In a regular classroom, it’s relatively easy to arrange topics in the order you want. You have to work around constraints like Thanksgiving break, and obviously the number of topics has to fit the number of class sessions in one way or another. But that’s about it.
A field course also has constraints of the calendar. The biggest challenge is somewhat different: making geography fit both a chronological sequence and an analytical one. We don’t have transporters that get us from place to place in whatever sequence we like. Instead, the geography must tell a story.
In past years, I’ve been constrained by the airport at Jackson Hole – some students have chosen to ride the van with me while others have flown. I’ve used that to tell a story of tourism, starting with a superficial engagement of the Grand Teton range. We see the Tetons as a tourist sees it while driving through, and then engage the landscape more deeply with hikes and an introduction to wildlife and ecosystems. Then we engage wildlife more deeply in Yellowstone, and loop back to Jackson Hole and the airport.
This year I had the freedom to do something different, a great crescent through the parks. We began at Cody, Wyoming, with an overview of the mythic West. My impressions over the years is that “the West” often helps recruit students to the class, but students vary considerably in terms of how detailed this vision is. They do know what a rodeo is, however.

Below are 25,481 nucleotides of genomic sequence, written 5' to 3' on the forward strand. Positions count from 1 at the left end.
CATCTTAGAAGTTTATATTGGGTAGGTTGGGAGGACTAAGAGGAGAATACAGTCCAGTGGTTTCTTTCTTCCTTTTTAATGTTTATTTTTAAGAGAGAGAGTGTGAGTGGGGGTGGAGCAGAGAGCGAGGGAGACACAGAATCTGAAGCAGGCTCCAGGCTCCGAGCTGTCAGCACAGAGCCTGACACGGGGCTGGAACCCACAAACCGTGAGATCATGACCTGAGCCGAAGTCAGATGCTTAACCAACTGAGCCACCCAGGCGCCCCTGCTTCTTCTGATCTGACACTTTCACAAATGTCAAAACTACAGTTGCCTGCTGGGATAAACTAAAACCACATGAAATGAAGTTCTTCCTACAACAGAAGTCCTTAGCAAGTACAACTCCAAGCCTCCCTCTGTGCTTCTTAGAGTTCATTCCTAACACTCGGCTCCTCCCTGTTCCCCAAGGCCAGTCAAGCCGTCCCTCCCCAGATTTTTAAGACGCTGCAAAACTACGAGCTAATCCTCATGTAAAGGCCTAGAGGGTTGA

After a long drive on the second day, students had the option of attending the nightly rodeo in Cody, Wyoming. Questions of animal welfare sparked some reactions, especially when they saw calf roping and bull riding.
Another cultural surprise came as the announcer and rodeo clown engaged in some banter that consisted mostly of bad jokes. A few of those jokes used stereotypes that would be socially unacceptable back in Illinois. That introduction to Western ways had most of us rooting for the bull against the rodeo clown.
We formally began class at the Buffalo Bill Historic Center the next morning. We visited the Draper Museum of Natural History, providing an introduction to the Greater Yellowstone Ecosystem from low-elevation sagebrush flats to high-elevation tundra. Students explored the other four museums according to interest (Plains Indians, Art, Firearms and Buffalo Bill). We finished with a live raptor show.
Then . . . off to Yellowstone !